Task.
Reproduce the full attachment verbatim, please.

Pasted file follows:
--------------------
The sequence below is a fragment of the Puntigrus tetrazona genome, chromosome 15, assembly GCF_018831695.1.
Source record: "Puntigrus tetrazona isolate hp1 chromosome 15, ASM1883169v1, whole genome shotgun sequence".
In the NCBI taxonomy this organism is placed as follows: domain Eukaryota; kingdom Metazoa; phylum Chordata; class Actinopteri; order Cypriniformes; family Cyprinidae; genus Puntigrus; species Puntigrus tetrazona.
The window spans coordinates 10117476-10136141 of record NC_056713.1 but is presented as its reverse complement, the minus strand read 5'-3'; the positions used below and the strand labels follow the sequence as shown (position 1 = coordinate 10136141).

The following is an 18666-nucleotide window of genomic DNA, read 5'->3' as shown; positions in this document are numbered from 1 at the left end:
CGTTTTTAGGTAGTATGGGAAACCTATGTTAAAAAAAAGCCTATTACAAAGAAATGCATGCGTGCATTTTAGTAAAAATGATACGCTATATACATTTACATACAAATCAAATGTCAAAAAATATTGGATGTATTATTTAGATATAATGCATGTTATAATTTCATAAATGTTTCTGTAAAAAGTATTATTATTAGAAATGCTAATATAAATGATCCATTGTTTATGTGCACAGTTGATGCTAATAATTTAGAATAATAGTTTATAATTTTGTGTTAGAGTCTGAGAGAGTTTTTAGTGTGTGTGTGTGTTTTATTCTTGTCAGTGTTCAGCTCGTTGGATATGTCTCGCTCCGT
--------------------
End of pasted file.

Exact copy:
The sequence below is a fragment of the Puntigrus tetrazona genome, chromosome 15, assembly GCF_018831695.1.
Source record: "Puntigrus tetrazona isolate hp1 chromosome 15, ASM1883169v1, whole genome shotgun sequence".
In the NCBI taxonomy this organism is placed as follows: domain Eukaryota; kingdom Metazoa; phylum Chordata; class Actinopteri; order Cypriniformes; family Cyprinidae; genus Puntigrus; species Puntigrus tetrazona.
The window spans coordinates 10117476-10136141 of record NC_056713.1 but is presented as its reverse complement, the minus strand read 5'-3'; the positions used below and the strand labels follow the sequence as shown (position 1 = coordinate 10136141).

The following is an 18666-nucleotide window of genomic DNA, read 5'->3' as shown; positions in this document are numbered from 1 at the left end:
CGTTTTTAGGTAGTATGGGAAACCTATGTTAAAAAAAAGCCTATTACAAAGAAATGCATGCGTGCATTTTAGTAAAAATGATACGCTATATACATTTACATACAAATCAAATGTCAAAAAATATTGGATGTATTATTTAGATATAATGCATGTTATAATTTCATAAATGTTTCTGTAAAAAGTATTATTATTAGAAATGCTAATATAAATGATCCATTGTTTATGTGCACAGTTGATGCTAATAATTTAGAATAATAGTTTATAATTTTGTGTTAGAGTCTGAGAGAGTTTTTAGTGTGTGTGTGTGTTTTATTCTTGTCAGTGTTCAGCTCGTTGGATATGTCTCGCTCCGT